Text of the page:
Otters give squeaky clean Dales river vote of confidence

TFOR more than a decade, rumours have been spreading across the Yorkshire Dales about the return of one of Britain’s best-loved wild animals.

TBut the clearest indication yet of the burgeoning population of the otter has seen a family of the extremely secretive creatures photographed in the heart of the Yorkshire Dales National Park.

There had been a dramatic slump in populations throughout the British Isles over a period of more than 20 years up until the late 1970s after pesticides entered the food chain and ravaged the predator’s numbers.

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But the species has returned to every county in England, and its renaissance in the Yorkshire Dales has been attributed to wide-ranging ecology work which has improved water quality and supported the otter’s main diet of fish and crayfish blossom.

Professional wildlife photographer Simon Phillpotts had heard talk from villagers in July that a pair of otters and their cub had returned to the River Ure in Wensleydale.

He staked out a stretch of the river at dawn and at dusk for a total of 50 hours before he was able to catch the elusive animals gliding effortlessly through the water at the start of this month.

Mr Phillpotts, 38, who lives with his wife, Sarah, near the North Yorkshire market town of Hawes, is now embarking on a long-term project to document otters in the Dales which he expects will span the next year.

He said: “It is amazing to see them back in the wild up here in the Yorkshire Dales. They are very shy, especially on land, so it took quite a while for me to actually get a photo of them.

“They are mainly nocturnal, so the best chance of spotting them is very early in the morning or at dusk, but the light obviously fades very quickly.

“I went up to the spot on about 20 occasions, but I saw the otters perhaps only one in five times, and they were often in the distance or quickly ducked under the water.

“They are animals with heightened senses, and can pick you up in an instant. They can smell you before they see you, and they can be put off by the sound a camera clicking. But I was able to get upwind of them, and I was in camouflage as well when I took the photos.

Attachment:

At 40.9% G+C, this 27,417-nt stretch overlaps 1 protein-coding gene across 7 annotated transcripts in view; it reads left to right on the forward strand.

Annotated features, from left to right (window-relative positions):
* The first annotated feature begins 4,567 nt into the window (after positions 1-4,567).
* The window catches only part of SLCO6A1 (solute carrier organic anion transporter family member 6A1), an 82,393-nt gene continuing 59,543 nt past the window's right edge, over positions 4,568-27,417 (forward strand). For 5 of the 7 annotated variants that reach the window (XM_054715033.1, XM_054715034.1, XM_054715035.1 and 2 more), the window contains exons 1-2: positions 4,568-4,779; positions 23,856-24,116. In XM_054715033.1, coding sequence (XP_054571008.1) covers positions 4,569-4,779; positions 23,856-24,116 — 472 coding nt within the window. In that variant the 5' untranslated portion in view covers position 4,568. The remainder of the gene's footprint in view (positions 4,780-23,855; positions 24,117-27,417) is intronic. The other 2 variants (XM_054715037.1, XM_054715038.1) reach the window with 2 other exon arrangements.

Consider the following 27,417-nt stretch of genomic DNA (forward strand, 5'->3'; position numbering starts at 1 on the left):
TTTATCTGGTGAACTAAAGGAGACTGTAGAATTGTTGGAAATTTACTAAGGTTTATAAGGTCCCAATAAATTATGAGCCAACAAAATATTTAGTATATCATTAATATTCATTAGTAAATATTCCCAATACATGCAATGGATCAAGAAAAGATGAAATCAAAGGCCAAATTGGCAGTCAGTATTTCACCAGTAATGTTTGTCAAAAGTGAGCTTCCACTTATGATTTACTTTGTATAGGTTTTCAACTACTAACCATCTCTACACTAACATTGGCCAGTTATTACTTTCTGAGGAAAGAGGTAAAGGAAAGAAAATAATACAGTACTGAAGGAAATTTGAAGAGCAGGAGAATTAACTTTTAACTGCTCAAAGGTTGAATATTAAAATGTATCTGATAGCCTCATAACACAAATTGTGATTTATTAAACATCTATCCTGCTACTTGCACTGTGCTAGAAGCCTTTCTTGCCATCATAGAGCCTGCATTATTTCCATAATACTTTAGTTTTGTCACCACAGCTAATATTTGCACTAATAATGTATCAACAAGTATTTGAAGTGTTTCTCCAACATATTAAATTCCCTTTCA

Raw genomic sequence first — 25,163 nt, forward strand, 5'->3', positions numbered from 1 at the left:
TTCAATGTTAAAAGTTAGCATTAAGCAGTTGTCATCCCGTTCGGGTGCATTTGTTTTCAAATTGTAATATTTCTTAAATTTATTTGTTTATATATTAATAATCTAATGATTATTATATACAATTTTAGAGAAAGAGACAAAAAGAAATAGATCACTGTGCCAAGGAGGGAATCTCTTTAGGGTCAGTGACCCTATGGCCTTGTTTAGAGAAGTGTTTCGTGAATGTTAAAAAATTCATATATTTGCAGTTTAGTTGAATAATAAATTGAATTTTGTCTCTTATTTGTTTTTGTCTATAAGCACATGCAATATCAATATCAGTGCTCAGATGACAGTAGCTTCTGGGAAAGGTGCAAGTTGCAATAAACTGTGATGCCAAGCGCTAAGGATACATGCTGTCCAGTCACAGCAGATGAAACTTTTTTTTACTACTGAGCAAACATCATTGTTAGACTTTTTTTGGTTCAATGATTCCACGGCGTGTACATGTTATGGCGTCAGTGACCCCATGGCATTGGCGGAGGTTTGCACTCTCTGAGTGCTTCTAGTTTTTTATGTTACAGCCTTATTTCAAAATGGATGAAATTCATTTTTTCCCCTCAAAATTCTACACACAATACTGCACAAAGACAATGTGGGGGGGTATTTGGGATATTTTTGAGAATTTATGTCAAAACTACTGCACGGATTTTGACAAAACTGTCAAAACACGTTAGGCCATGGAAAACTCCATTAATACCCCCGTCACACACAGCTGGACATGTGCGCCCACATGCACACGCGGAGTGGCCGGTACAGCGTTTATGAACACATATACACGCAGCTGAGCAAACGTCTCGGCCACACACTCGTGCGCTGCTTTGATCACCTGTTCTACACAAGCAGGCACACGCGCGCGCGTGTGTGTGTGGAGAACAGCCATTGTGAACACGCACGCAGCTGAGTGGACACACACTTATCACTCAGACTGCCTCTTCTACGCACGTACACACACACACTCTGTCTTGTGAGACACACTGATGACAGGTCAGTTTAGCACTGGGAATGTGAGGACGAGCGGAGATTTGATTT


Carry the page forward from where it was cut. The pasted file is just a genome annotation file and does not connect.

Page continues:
“It is an indication that the eco-system is very healthy and water quality has improved.”

Staff at the Yorkshire Dales National Park Authority confirmed there has been an increase in sightings of otters in recent years, although there are still only a handful of reports annually.

One of the most obvious indications is the amount of droppings – or spraint – which has been found marking out the animals’ territories.

Ian Court, one of the national park authority’s wildlife conservation officers, confirmed that otter populations are 
thought to have been steadily increasing over the past 10 to 15 years.

But accurate numbers have not been established. The latest figures date from 2002 when it was estimated there were about 1,500 otters in England – a significant rise on the 980 which were thought to be in the country a decade earlier.

Mr Court revealed there is evidence of otters across the Yorkshire Dales, including the rivers Ure, Aire, Wharfe and Swale following sightings as far afield as Hawes, Bainbridge and Grassington.

“The re-emergence of the otter has been a real success story of recent years and the fact a family has been photographed in Wensleydale is brilliant,” he said. “Otters have returned of their own accord, which is a testament to how healthy the rivers and the environment as a whole is.”

But with the dramatic increase in the number of otters comes a new set of problems.

The Mammal Society admitted the otter is now impinging on the nation’s fisheries as the predator searches out an easy source of food amid concerns it could 
end up being hunted down 
itself.

The Environment Agency is holding talks with the Angling Trust and Natural England in a bid to ensure an equilibrium can be found and the future of the otter is not once again placed in jeopardy.

An Environment Agency spokesman said a concerted campaign spanning the past 20 years during which officials have worked closely with water companies and industry leaders to reduce pollution has been one of the main factors behind the rising numbers of otters.

A spokeswoman for the Mammal Society said: “Conservation efforts and a lack of persecution have helped in the recovery of the otter.

“But they are increasingly coming into contact with fisheries, which is a problem that needs to be addressed.”